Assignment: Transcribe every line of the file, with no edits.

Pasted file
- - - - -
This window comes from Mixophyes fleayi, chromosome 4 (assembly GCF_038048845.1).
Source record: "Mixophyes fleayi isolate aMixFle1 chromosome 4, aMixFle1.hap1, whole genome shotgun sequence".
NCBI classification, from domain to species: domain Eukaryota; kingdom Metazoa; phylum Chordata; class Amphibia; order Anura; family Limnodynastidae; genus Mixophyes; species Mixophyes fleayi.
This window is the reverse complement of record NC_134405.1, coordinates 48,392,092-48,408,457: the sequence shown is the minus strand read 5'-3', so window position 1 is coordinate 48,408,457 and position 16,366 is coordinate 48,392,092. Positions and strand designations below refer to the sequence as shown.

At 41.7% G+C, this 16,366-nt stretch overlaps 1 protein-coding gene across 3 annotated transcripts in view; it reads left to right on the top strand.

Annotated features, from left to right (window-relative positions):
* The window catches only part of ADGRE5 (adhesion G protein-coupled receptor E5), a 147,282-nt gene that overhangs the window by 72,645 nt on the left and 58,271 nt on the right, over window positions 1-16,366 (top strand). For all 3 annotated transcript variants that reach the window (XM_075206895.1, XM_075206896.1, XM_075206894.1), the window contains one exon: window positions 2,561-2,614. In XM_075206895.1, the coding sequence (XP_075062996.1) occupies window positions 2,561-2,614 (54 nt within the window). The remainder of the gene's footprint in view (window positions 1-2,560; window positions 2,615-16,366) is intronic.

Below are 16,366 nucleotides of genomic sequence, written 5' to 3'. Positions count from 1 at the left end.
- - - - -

This window comes from Mixophyes fleayi, chromosome 4 (assembly GCF_038048845.1).
Source record: "Mixophyes fleayi isolate aMixFle1 chromosome 4, aMixFle1.hap1, whole genome shotgun sequence".
NCBI classification, from domain to species: domain Eukaryota; kingdom Metazoa; phylum Chordata; class Amphibia; order Anura; family Limnodynastidae; genus Mixophyes; species Mixophyes fleayi.
This window is the reverse complement of record NC_134405.1, coordinates 48,392,092-48,408,457: the sequence shown is the minus strand read 5'-3', so window position 1 is coordinate 48,408,457 and position 16,366 is coordinate 48,392,092. Positions and strand designations below refer to the sequence as shown.

At 41.7% G+C, this 16,366-nt stretch overlaps 1 protein-coding gene across 3 annotated transcripts in view; it reads left to right on the top strand.

Annotated features, from left to right (window-relative positions):
* The window catches only part of ADGRE5 (adhesion G protein-coupled receptor E5), a 147,282-nt gene that overhangs the window by 72,645 nt on the left and 58,271 nt on the right, over window positions 1-16,366 (top strand). For all 3 annotated transcript variants that reach the window (XM_075206895.1, XM_075206896.1, XM_075206894.1), the window contains one exon: window positions 2,561-2,614. In XM_075206895.1, the coding sequence (XP_075062996.1) occupies window positions 2,561-2,614 (54 nt within the window). The remainder of the gene's footprint in view (window positions 1-2,560; window positions 2,615-16,366) is intronic.

Below are 16,366 nucleotides of genomic sequence, written 5' to 3'. Positions count from 1 at the left end.